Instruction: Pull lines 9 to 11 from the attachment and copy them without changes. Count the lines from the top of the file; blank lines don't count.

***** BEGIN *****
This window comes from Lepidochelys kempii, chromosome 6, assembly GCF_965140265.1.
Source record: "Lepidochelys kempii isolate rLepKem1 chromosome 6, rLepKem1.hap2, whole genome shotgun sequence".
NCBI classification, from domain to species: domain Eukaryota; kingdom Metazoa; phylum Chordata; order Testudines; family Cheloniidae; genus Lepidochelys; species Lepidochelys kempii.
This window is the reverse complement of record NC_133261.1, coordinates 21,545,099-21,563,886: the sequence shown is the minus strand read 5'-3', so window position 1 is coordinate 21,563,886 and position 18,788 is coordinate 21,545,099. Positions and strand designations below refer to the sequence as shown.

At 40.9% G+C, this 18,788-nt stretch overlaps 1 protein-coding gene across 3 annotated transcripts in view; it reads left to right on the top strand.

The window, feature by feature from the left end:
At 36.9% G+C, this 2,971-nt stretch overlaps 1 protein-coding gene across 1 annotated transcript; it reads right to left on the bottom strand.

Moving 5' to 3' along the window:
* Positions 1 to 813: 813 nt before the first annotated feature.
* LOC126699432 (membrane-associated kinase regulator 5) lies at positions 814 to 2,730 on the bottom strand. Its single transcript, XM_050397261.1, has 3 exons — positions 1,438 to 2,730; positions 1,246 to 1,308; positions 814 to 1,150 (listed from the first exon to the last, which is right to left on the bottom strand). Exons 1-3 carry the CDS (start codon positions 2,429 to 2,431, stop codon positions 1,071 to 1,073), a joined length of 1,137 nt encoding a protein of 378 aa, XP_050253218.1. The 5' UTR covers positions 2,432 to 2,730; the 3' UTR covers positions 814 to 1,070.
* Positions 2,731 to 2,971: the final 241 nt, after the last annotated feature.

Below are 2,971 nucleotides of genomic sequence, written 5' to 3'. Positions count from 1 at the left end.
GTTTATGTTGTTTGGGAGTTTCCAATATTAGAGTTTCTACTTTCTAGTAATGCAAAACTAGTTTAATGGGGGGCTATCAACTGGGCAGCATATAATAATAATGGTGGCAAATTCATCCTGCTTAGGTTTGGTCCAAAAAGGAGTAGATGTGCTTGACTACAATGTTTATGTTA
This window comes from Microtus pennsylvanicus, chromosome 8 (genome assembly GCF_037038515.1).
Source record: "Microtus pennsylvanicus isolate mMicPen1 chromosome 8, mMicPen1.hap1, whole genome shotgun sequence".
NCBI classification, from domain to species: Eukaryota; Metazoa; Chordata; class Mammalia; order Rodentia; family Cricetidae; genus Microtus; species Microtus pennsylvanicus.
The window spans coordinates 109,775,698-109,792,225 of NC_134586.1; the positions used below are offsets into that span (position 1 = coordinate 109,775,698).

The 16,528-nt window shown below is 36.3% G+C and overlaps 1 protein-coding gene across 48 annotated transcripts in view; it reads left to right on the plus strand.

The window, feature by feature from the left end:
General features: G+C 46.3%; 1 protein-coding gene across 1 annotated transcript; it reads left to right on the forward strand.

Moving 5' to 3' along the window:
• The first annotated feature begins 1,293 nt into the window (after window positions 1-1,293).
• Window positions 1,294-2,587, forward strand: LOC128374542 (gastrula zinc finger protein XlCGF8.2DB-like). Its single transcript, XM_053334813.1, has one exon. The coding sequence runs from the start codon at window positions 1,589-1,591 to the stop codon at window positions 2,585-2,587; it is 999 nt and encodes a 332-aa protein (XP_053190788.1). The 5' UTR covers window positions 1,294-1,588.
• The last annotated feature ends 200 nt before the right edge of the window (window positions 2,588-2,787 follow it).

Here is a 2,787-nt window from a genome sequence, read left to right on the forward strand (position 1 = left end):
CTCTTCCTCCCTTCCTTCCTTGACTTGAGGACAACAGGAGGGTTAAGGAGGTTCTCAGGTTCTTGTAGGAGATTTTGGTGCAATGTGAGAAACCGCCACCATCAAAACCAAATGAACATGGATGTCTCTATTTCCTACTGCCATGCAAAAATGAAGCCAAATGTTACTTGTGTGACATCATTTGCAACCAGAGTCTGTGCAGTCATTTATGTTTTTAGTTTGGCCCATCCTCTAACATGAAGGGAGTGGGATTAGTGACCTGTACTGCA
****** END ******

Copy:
* Positions 1 to 813: 813 nt before the first annotated feature.
* LOC126699432 (membrane-associated kinase regulator 5) lies at positions 814 to 2,730 on the bottom strand. Its single transcript, XM_050397261.1, has 3 exons — positions 1,438 to 2,730; positions 1,246 to 1,308; positions 814 to 1,150 (listed from the first exon to the last, which is right to left on the bottom strand). Exons 1-3 carry the CDS (start codon positions 2,429 to 2,431, stop codon positions 1,071 to 1,073), a joined length of 1,137 nt encoding a protein of 378 aa, XP_050253218.1. The 5' UTR covers positions 2,432 to 2,730; the 3' UTR covers positions 814 to 1,070.
* Positions 2,731 to 2,971: the final 241 nt, after the last annotated feature.